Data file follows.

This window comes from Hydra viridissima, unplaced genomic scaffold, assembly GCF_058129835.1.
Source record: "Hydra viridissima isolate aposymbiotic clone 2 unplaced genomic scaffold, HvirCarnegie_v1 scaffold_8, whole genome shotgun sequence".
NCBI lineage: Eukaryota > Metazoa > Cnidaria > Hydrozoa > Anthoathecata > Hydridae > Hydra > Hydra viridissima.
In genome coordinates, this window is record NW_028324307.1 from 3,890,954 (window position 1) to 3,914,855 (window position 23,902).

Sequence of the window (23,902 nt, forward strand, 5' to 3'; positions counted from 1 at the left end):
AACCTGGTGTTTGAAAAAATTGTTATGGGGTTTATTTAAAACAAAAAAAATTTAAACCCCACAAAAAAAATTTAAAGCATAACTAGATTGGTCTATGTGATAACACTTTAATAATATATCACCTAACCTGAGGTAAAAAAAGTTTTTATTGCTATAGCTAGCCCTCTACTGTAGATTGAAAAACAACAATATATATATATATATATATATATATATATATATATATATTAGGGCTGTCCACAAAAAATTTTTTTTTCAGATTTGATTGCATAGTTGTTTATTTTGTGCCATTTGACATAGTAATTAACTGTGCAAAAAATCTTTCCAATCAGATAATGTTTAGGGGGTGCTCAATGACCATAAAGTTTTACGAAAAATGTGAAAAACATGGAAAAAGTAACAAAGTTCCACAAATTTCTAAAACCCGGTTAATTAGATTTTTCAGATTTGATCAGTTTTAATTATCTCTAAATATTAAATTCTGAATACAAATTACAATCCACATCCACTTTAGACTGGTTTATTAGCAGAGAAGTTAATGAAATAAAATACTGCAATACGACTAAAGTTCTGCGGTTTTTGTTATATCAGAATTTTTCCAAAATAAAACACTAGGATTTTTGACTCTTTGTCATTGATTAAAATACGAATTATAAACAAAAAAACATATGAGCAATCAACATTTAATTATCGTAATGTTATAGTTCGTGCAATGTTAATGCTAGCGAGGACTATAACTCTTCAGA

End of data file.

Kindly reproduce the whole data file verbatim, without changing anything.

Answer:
This window comes from Hydra viridissima, unplaced genomic scaffold, assembly GCF_058129835.1.
Source record: "Hydra viridissima isolate aposymbiotic clone 2 unplaced genomic scaffold, HvirCarnegie_v1 scaffold_8, whole genome shotgun sequence".
NCBI lineage: Eukaryota > Metazoa > Cnidaria > Hydrozoa > Anthoathecata > Hydridae > Hydra > Hydra viridissima.
In genome coordinates, this window is record NW_028324307.1 from 3,890,954 (window position 1) to 3,914,855 (window position 23,902).

Sequence of the window (23,902 nt, forward strand, 5' to 3'; positions counted from 1 at the left end):
AACCTGGTGTTTGAAAAAATTGTTATGGGGTTTATTTAAAACAAAAAAAATTTAAACCCCACAAAAAAAATTTAAAGCATAACTAGATTGGTCTATGTGATAACACTTTAATAATATATCACCTAACCTGAGGTAAAAAAAGTTTTTATTGCTATAGCTAGCCCTCTACTGTAGATTGAAAAACAACAATATATATATATATATATATATATATATATATATATATATTAGGGCTGTCCACAAAAAATTTTTTTTTCAGATTTGATTGCATAGTTGTTTATTTTGTGCCATTTGACATAGTAATTAACTGTGCAAAAAATCTTTCCAATCAGATAATGTTTAGGGGGTGCTCAATGACCATAAAGTTTTACGAAAAATGTGAAAAACATGGAAAAAGTAACAAAGTTCCACAAATTTCTAAAACCCGGTTAATTAGATTTTTCAGATTTGATCAGTTTTAATTATCTCTAAATATTAAATTCTGAATACAAATTACAATCCACATCCACTTTAGACTGGTTTATTAGCAGAGAAGTTAATGAAATAAAATACTGCAATACGACTAAAGTTCTGCGGTTTTTGTTATATCAGAATTTTTCCAAAATAAAACACTAGGATTTTTGACTCTTTGTCATTGATTAAAATACGAATTATAAACAAAAAAACATATGAGCAATCAACATTTAATTATCGTAATGTTATAGTTCGTGCAATGTTAATGCTAGCGAGGACTATAACTCTTCAGA